1991 Prostitutes: Crowded jails deter prosecution, making S.L. a haven for AIDS-infected hookers. HEALTH OFFICIALS SCRAMBLE TO CONTAIN DEADLY DISEASES Law-enforcement officials say Salt Lake City is becoming known nationwide as a haven for prostitutes who can knowingly spread the AIDS virus without prosecution because the jails are too full. And Salt Lake City/County health officials are worried about a link they see between AIDS and tuberculosis. Both diseases are deadly, but tuberculosis is more troublesome because it is spread through casual contact. Somewhere in the Salt Lake Valley, county health officials are trying to hold a homeless man who has a form of tuberculosis that resists all drug treatments. Anyone he coughs or breathes on could contract the deadly disease. But the man, who they refuse to identify, doesn't want to be quarantined. In fact, officials have caught him in the past panhandling and eating at shelters for the homeless. Salt Lake City/County Health Director Dr. Harry Gibbons said the man was seen three days ago using his welfare check to buy alcohol. Salt Lake City/County health officials want Salt Lake County to build a quarantine facility at the jail currently being built in South Salt Lake City. That way, when police arrest people with contagious diseases, they have a place to keep them. They also are endorsing a bill that would put prostitutes who carry the deadly AIDS virus or other deadly diseases behind bars. Health officials believe a recent revival of tuberculosis is connected with the AIDS epidemic. They site statistics that show 18 percent of Utah tuberculosis patients have AIDS as well. They suspect most AIDS patients carried the tuberculosis virus in a dormant state for years until AIDS weakened their immune systems. But the Health Department's stand is not universally popular. The proposed bill and the quarantine facility do not have the support of the Utah Department of Health's AIDS Advisory, who favor improved treatment strategies instead. And it has put the local health department at odds with AIDS support groups who believe jail time for prostitutes may be discriminatory. "I think such legislation would be constitutionally suspect," said Michele Parish-Pixler, executive director of the Utah American Civil Liberties Union. The concept of a quarantine center doesn't sit well with the founder of Utah's People With AIDS Coalition, either. David Sharpton said he thinks it will turn into "a witch hunt" for people with AIDS. He thinks that unless the individual has a known history of prostitution, officials can't prove the person is out spreading the virus. He doesn't think the quarantine center would be effective. Meanwhile, health officials are holding the homeless man in a trailer, but they aren't able to watch him all day. A county employee delivers a meal to him each day and makes sure the man still is there. "Drug-resistant tuberculosis is, in our minds, more dangerous than AIDS," said John Inch Morgan, deputy director of the Health Department. But AIDS also is a serious disease, and the two often are linked. Prostitutes with AIDS still work Salt Lake City streets. Morgan said officials have identified seven of them, but there may be more. In fact, law-enforcement officials say Salt Lake City has become a haven for prostitutes from around the United States who can practice their trade - and knowingly spread the deadly AIDS virus - without prosecution. Sgt. Terry Orton of the Salt Lake Police vice squad said 145 prostitutes were arrested in Salt Lake City alone from May to July, in addition to 134 "Johns" or customers. Another 58 people were arrested for sex-related disorderly conduct. "There are so many out there, we don't know who does and doesn't have AIDS," Orton told a Legislative committee recently. "Many who do say they don't care what happens to anyone else because they (the prostitutes) are going to die anyway.” The legislation health officials endorse calls for a mandatory AIDS test and counseling upon a first conviction for prostitution. A second conviction for a person testing positive would be upped from a Class A misdemeanor to a second-degree felony, carrying a one-to-15 year prison sentence. ( Deseret News).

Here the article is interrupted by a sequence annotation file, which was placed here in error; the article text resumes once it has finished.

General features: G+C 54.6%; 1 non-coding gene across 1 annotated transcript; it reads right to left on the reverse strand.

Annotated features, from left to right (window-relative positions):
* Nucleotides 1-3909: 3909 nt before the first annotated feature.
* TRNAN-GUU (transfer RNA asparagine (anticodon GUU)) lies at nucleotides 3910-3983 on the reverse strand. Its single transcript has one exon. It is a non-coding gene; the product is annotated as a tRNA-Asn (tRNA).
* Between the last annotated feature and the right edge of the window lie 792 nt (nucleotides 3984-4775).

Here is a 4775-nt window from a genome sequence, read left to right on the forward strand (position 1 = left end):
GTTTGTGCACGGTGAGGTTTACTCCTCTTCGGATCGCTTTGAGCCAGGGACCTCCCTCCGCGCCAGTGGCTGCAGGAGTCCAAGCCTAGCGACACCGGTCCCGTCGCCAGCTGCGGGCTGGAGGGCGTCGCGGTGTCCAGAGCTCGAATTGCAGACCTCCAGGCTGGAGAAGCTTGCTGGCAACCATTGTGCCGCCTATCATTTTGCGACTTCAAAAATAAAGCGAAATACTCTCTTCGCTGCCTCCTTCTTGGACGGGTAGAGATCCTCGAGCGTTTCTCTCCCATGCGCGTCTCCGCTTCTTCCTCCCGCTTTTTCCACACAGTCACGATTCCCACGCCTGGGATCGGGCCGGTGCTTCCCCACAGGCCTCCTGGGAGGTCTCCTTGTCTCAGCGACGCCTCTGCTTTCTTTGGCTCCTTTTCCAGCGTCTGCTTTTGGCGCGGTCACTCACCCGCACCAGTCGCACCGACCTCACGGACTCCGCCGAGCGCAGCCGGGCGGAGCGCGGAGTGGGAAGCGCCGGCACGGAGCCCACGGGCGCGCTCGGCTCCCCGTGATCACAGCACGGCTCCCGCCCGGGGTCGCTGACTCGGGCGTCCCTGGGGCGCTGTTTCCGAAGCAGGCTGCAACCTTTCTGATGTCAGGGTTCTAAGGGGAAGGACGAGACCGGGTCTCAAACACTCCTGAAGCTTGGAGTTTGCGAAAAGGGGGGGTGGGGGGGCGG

1992--Bobbie Smith, Jeff Workman and I went to Unconditional Support tonight. We are still meeting at the Stonewall Center and Michael Bryant led the meeting for a little while before he had to go home to take some medicine. After the meeting we went to the Rhino Nest for Coffee.